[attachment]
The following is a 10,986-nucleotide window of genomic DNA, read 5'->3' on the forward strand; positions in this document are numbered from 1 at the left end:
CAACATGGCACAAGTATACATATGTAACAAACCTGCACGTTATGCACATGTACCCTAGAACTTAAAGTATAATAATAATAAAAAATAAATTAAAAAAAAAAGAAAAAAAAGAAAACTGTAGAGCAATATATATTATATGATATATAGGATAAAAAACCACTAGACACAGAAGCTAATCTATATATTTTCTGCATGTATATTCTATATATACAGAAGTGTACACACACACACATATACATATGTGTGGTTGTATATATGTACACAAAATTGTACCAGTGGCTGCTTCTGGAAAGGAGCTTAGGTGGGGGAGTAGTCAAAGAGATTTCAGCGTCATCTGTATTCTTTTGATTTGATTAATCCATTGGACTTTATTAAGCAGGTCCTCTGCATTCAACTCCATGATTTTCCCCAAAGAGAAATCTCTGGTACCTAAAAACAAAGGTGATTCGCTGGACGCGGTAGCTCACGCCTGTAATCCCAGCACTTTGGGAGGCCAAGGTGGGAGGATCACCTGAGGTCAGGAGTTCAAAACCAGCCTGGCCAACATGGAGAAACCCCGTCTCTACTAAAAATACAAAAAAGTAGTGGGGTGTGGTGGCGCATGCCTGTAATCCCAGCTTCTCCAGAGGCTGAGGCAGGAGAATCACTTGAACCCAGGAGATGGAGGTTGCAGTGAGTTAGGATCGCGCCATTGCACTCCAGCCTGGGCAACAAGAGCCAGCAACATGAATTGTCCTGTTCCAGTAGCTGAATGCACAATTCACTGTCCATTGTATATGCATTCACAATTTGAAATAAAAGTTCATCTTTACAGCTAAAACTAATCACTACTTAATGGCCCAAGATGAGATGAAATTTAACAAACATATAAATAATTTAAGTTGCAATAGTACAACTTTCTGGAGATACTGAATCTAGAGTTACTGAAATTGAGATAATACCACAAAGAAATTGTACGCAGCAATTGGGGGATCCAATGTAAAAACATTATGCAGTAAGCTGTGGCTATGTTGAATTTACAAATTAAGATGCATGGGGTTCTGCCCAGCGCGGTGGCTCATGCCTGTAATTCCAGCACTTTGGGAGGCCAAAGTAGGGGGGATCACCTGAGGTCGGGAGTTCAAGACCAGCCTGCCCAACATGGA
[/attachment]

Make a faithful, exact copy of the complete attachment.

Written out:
The following is a 10,986-nucleotide window of genomic DNA, read 5'->3' on the forward strand; positions in this document are numbered from 1 at the left end:
CAACATGGCACAAGTATACATATGTAACAAACCTGCACGTTATGCACATGTACCCTAGAACTTAAAGTATAATAATAATAAAAAATAAATTAAAAAAAAAAGAAAAAAAAGAAAACTGTAGAGCAATATATATTATATGATATATAGGATAAAAAACCACTAGACACAGAAGCTAATCTATATATTTTCTGCATGTATATTCTATATATACAGAAGTGTACACACACACACATATACATATGTGTGGTTGTATATATGTACACAAAATTGTACCAGTGGCTGCTTCTGGAAAGGAGCTTAGGTGGGGGAGTAGTCAAAGAGATTTCAGCGTCATCTGTATTCTTTTGATTTGATTAATCCATTGGACTTTATTAAGCAGGTCCTCTGCATTCAACTCCATGATTTTCCCCAAAGAGAAATCTCTGGTACCTAAAAACAAAGGTGATTCGCTGGACGCGGTAGCTCACGCCTGTAATCCCAGCACTTTGGGAGGCCAAGGTGGGAGGATCACCTGAGGTCAGGAGTTCAAAACCAGCCTGGCCAACATGGAGAAACCCCGTCTCTACTAAAAATACAAAAAAGTAGTGGGGTGTGGTGGCGCATGCCTGTAATCCCAGCTTCTCCAGAGGCTGAGGCAGGAGAATCACTTGAACCCAGGAGATGGAGGTTGCAGTGAGTTAGGATCGCGCCATTGCACTCCAGCCTGGGCAACAAGAGCCAGCAACATGAATTGTCCTGTTCCAGTAGCTGAATGCACAATTCACTGTCCATTGTATATGCATTCACAATTTGAAATAAAAGTTCATCTTTACAGCTAAAACTAATCACTACTTAATGGCCCAAGATGAGATGAAATTTAACAAACATATAAATAATTTAAGTTGCAATAGTACAACTTTCTGGAGATACTGAATCTAGAGTTACTGAAATTGAGATAATACCACAAAGAAATTGTACGCAGCAATTGGGGGATCCAATGTAAAAACATTATGCAGTAAGCTGTGGCTATGTTGAATTTACAAATTAAGATGCATGGGGTTCTGCCCAGCGCGGTGGCTCATGCCTGTAATTCCAGCACTTTGGGAGGCCAAAGTAGGGGGGATCACCTGAGGTCGGGAGTTCAAGACCAGCCTGCCCAACATGGA